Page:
Book Launch: Dona Ivone Lara’s Sorriso Negro by Mila Burns
More than simply a paragon of Brazilian samba, Dona (Lady) Ivone Lara’s 1981 Sorriso Negro (translated to Black Smile) is an album deeply embedded in the political and social tensions of its time. Released less than two years after the Brazilian military dictatorship approved the Lei de Anistia (the “Opening” that put Brazil on a path toward democratic governance), Sorriso Negro reflects the seminal shifts occurring within Brazilian society as former exiles reinforced notions of civil rights and feminist thought in a nation under the iron hand of a military dictatorship that had been in place since 1964. By looking at one of the most important samba albums ever recorded (and one that also happened to be authored by a black woman), Mila Burns explores the pathbreaking career of Dona Ivone Lara, tracing the ways in which she navigated the tense gender and race relations of the samba universe to ultimately conquer the masculine world of samba composers.
Bethania Gomes is a Brazilian dancer from Rio de Janeiro. At age 13, Gomes started studying under Consuelo Rios at the Rio de Janeiro Municipal Theater School. It was during this time that she attended a masterclass with DTH, meeting Arthur Mitchell and solidifying her desire to join the company. In 1988, Gomes temporarily joined the Rio de Janeiro Municipal Theater Ballet. She then traveled in 1990 to the United States and auditioned for the Dance Theatre of Harlem School, where she studied before joining the company in 1992 as an apprentice. Gomes was promoted to the rank of soloist in 2001 and principal dancer just one year after, reportedly becoming the “first black Brazilian dancer to reach the highest rank in an international company.” Gomes continued her teaching career with DTH Dancing Through Barriers, teaching at PS 210 and Community Health of the Heights. Gomes works as a dance instructor, ballet coach, and choreographer at DTH.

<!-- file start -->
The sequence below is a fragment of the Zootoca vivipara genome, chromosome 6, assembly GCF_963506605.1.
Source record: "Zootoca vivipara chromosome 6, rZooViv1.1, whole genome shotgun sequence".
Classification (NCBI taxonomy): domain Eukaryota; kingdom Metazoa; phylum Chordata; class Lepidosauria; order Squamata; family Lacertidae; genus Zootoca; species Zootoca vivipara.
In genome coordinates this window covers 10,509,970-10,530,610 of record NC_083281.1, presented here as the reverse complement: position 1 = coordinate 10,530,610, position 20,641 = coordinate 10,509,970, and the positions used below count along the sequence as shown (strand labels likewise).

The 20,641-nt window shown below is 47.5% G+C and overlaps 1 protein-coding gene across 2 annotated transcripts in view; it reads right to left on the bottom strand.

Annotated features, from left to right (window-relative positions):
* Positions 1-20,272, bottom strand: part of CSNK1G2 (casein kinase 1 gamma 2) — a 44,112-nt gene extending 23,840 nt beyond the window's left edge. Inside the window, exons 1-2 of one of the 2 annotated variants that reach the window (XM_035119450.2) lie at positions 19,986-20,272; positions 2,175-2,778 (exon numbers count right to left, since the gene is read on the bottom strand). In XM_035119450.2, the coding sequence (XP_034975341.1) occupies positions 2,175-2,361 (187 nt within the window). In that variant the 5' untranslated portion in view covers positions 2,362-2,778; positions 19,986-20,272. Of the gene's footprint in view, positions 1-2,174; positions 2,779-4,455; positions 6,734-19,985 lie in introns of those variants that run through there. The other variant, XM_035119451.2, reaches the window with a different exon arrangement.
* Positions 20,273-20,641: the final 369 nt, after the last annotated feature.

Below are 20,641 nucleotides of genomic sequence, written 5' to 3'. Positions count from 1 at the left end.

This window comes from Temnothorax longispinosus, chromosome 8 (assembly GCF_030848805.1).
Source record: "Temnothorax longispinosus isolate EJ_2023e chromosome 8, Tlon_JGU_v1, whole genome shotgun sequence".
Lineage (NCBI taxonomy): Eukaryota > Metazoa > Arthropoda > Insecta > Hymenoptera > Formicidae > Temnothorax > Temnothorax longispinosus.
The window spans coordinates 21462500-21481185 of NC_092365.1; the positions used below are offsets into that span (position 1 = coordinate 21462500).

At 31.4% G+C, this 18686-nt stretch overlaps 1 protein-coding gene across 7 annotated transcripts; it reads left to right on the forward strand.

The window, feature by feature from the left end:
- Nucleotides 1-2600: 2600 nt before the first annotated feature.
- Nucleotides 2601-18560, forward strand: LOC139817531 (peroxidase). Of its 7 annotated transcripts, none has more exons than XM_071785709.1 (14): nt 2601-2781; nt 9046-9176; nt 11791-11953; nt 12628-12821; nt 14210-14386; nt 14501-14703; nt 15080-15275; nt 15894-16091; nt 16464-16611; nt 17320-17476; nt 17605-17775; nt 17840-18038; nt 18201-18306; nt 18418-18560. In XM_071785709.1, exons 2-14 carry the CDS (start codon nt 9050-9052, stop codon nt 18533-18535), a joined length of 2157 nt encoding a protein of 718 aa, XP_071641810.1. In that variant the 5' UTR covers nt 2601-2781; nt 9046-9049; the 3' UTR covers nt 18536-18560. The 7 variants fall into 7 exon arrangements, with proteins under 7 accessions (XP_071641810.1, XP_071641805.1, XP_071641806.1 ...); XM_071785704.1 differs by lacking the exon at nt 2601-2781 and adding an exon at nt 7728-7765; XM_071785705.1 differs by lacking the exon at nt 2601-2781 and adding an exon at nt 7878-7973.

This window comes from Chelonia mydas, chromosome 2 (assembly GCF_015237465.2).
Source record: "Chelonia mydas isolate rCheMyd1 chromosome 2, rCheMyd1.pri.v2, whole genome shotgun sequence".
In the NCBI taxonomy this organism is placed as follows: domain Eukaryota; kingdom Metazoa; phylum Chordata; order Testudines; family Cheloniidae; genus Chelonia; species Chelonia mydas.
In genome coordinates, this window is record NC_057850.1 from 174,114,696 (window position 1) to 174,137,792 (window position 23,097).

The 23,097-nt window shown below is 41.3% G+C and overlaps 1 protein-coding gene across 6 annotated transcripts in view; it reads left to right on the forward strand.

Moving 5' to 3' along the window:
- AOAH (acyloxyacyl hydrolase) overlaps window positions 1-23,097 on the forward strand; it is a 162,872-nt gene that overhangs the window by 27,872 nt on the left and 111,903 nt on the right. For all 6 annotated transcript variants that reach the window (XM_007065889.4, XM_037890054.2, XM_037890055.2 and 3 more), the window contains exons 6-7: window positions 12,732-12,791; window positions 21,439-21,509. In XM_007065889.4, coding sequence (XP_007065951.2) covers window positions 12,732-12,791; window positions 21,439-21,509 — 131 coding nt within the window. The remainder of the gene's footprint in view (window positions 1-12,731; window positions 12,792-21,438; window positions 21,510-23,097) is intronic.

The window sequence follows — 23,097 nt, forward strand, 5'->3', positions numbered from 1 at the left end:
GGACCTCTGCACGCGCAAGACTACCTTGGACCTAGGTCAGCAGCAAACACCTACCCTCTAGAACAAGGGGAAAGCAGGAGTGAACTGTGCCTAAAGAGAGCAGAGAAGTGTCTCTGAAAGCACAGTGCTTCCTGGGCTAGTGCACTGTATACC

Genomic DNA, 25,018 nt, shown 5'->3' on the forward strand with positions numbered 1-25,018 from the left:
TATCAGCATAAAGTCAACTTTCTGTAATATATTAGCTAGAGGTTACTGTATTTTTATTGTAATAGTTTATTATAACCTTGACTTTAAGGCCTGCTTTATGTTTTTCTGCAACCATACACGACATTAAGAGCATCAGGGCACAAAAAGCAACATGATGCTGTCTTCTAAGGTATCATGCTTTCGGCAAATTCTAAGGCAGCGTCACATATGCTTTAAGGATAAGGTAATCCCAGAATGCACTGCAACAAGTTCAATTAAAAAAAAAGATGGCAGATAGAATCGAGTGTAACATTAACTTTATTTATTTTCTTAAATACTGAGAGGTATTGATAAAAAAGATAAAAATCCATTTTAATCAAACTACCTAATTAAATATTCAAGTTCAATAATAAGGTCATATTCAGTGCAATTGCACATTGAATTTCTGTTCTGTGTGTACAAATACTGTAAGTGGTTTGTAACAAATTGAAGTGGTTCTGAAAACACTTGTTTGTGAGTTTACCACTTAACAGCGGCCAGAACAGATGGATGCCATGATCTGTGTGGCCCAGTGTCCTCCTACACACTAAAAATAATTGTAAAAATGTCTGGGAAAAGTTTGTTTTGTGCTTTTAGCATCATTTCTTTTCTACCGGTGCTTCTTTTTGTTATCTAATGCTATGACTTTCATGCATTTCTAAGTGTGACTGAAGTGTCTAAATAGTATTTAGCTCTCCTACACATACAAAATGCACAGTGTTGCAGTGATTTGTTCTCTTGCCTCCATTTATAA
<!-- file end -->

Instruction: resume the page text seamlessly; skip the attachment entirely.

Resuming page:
Paula Abreu, SummerStage’s Director of Programming
Paula Abreu has spent over a decade programming shows and festivals, diversifying bills with a wide range of forward-thinking, international acts. At SummerStage, she is responsible for booking and curating programs focusing on global music and jazz performances. Paula has a commitment to creating change. In 2019, she spearheaded and delivered SummerStage’s gender parity pledge, turning the festival into one of the first in the US to accomplish such critical balance. Before SummerStage, Paula worked at the Red Hot Organization and Lincoln Center, and was inspired to pursue a career in the arts after working on a business project for six months in Angola. She holds a Master’s in Performing Arts Administration from NYU. From Rio de Janeiro, Abreu has been calling NYC home since 2010.
Mila Burns, Lehman College CUNY
Professor Mila Burns is currently working on a book about the Brazilian influence on the Chilean 1973 coup d’état. Based on recently declassified documents from Brazilian and Chilean archives, it looks at how the Brazilian government, diplomats, and exiles perceived Salvador Allende’s “road to socialism” and acted to impact it. Her most recent book, Dona Ivone Lara’s Sorriso Negro (Bloombsbury Academic, 2019 and Editora Cobogó, 2021), investigates Dona Ivone Lara’s album to address broader questions about feminist and black movements in the early 1980s Brazil. At the time, the country’s long-lasting dictatorship was coming to an end and the Brazilian samba composer, a black woman, called for change in her lyrics. Professor Burns’s interdisciplinary profile influences her research, with an emphasis on media, anthropology, and history. For almost two decades, she has been a prominent journalist in Brazil and New York. She is currently the anchor and editor-in-chief of America News, a newscast dedicated to the Latino community broadcast at TV Globo International.
Diana Maron, The Graduate Center – CUNY.
Bachelor in Audio Technology and Phonographic Production (UNESA), Bachelor in Music (UNIRIO), Master in Music (UFRJ), currently pursuing a Ph.D. in Musicology and a certificate in Film Studies at the Graduate Center – CUNY. Her research focuses on Opera & Early Technology, and studies the influence of the rise of audio and video recording technologies on Opera at the turn of the 19th to the 20th century. As parallel (and always complimentary) interests are Brazilian culture and its role in Latin identity, and the role of the arts in the history and politics of South America in the 20th century.